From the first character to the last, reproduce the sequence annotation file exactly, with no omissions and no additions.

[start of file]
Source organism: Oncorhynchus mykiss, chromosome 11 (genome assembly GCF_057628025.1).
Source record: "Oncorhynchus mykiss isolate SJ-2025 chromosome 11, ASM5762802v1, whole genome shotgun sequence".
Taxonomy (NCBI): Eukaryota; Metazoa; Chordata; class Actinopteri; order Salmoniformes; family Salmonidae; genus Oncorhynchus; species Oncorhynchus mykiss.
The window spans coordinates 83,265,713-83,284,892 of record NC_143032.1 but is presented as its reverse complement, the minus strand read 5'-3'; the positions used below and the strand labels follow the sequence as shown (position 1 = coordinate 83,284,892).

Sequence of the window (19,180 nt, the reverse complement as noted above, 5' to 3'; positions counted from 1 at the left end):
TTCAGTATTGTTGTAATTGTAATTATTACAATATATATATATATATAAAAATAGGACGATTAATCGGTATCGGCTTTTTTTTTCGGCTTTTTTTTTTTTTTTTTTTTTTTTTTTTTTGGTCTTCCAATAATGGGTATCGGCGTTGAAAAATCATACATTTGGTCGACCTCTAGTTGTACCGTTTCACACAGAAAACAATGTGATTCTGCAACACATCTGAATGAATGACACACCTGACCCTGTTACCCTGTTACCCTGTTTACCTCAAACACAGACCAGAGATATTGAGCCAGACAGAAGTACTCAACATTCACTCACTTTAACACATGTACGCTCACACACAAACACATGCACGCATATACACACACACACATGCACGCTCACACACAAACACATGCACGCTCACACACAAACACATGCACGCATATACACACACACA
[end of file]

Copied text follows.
Source organism: Oncorhynchus mykiss, chromosome 11 (genome assembly GCF_057628025.1).
Source record: "Oncorhynchus mykiss isolate SJ-2025 chromosome 11, ASM5762802v1, whole genome shotgun sequence".
Taxonomy (NCBI): Eukaryota; Metazoa; Chordata; class Actinopteri; order Salmoniformes; family Salmonidae; genus Oncorhynchus; species Oncorhynchus mykiss.
The window spans coordinates 83,265,713-83,284,892 of record NC_143032.1 but is presented as its reverse complement, the minus strand read 5'-3'; the positions used below and the strand labels follow the sequence as shown (position 1 = coordinate 83,284,892).

Sequence of the window (19,180 nt, the reverse complement as noted above, 5' to 3'; positions counted from 1 at the left end):
TTCAGTATTGTTGTAATTGTAATTATTACAATATATATATATATATAAAAATAGGACGATTAATCGGTATCGGCTTTTTTTTTCGGCTTTTTTTTTTTTTTTTTTTTTTTTTTTTTTGGTCTTCCAATAATGGGTATCGGCGTTGAAAAATCATACATTTGGTCGACCTCTAGTTGTACCGTTTCACACAGAAAACAATGTGATTCTGCAACACATCTGAATGAATGACACACCTGACCCTGTTACCCTGTTACCCTGTTTACCTCAAACACAGACCAGAGATATTGAGCCAGACAGAAGTACTCAACATTCACTCACTTTAACACATGTACGCTCACACACAAACACATGCACGCATATACACACACACACATGCACGCTCACACACAAACACATGCACGCTCACACACAAACACATGCACGCATATACACACACACA